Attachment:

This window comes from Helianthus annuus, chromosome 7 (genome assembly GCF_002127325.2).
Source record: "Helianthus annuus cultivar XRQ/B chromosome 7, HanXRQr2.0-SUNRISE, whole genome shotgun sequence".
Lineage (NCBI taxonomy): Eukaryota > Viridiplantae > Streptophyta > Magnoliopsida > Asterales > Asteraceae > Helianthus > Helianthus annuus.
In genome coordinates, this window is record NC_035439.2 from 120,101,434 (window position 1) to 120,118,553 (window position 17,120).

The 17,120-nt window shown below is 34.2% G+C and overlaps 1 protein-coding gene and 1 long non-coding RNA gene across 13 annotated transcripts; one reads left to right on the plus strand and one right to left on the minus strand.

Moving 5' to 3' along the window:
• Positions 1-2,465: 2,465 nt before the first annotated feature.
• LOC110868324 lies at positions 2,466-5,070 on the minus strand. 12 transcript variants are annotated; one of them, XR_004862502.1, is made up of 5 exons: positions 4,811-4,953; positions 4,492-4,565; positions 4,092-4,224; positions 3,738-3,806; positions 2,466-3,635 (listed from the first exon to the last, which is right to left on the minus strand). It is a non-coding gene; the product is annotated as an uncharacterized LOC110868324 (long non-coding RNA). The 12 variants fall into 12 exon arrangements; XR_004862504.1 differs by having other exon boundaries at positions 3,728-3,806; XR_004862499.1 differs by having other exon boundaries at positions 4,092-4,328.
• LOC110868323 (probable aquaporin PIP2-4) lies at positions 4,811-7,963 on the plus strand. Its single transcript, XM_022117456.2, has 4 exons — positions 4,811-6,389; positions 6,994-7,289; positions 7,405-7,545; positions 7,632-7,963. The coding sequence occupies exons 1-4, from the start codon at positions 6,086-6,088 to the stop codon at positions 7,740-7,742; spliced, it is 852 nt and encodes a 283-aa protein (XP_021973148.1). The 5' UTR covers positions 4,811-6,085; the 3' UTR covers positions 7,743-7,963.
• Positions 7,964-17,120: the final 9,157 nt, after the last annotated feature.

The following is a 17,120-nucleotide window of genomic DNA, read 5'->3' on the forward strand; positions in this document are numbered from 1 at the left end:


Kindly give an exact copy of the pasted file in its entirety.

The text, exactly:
This window comes from Helianthus annuus, chromosome 7 (genome assembly GCF_002127325.2).
Source record: "Helianthus annuus cultivar XRQ/B chromosome 7, HanXRQr2.0-SUNRISE, whole genome shotgun sequence".
Lineage (NCBI taxonomy): Eukaryota > Viridiplantae > Streptophyta > Magnoliopsida > Asterales > Asteraceae > Helianthus > Helianthus annuus.
In genome coordinates, this window is record NC_035439.2 from 120,101,434 (window position 1) to 120,118,553 (window position 17,120).

The 17,120-nt window shown below is 34.2% G+C and overlaps 1 protein-coding gene and 1 long non-coding RNA gene across 13 annotated transcripts; one reads left to right on the plus strand and one right to left on the minus strand.

Moving 5' to 3' along the window:
• Positions 1-2,465: 2,465 nt before the first annotated feature.
• LOC110868324 lies at positions 2,466-5,070 on the minus strand. 12 transcript variants are annotated; one of them, XR_004862502.1, is made up of 5 exons: positions 4,811-4,953; positions 4,492-4,565; positions 4,092-4,224; positions 3,738-3,806; positions 2,466-3,635 (listed from the first exon to the last, which is right to left on the minus strand). It is a non-coding gene; the product is annotated as an uncharacterized LOC110868324 (long non-coding RNA). The 12 variants fall into 12 exon arrangements; XR_004862504.1 differs by having other exon boundaries at positions 3,728-3,806; XR_004862499.1 differs by having other exon boundaries at positions 4,092-4,328.
• LOC110868323 (probable aquaporin PIP2-4) lies at positions 4,811-7,963 on the plus strand. Its single transcript, XM_022117456.2, has 4 exons — positions 4,811-6,389; positions 6,994-7,289; positions 7,405-7,545; positions 7,632-7,963. The coding sequence occupies exons 1-4, from the start codon at positions 6,086-6,088 to the stop codon at positions 7,740-7,742; spliced, it is 852 nt and encodes a 283-aa protein (XP_021973148.1). The 5' UTR covers positions 4,811-6,085; the 3' UTR covers positions 7,743-7,963.
• Positions 7,964-17,120: the final 9,157 nt, after the last annotated feature.

The following is a 17,120-nucleotide window of genomic DNA, read 5'->3' on the forward strand; positions in this document are numbered from 1 at the left end: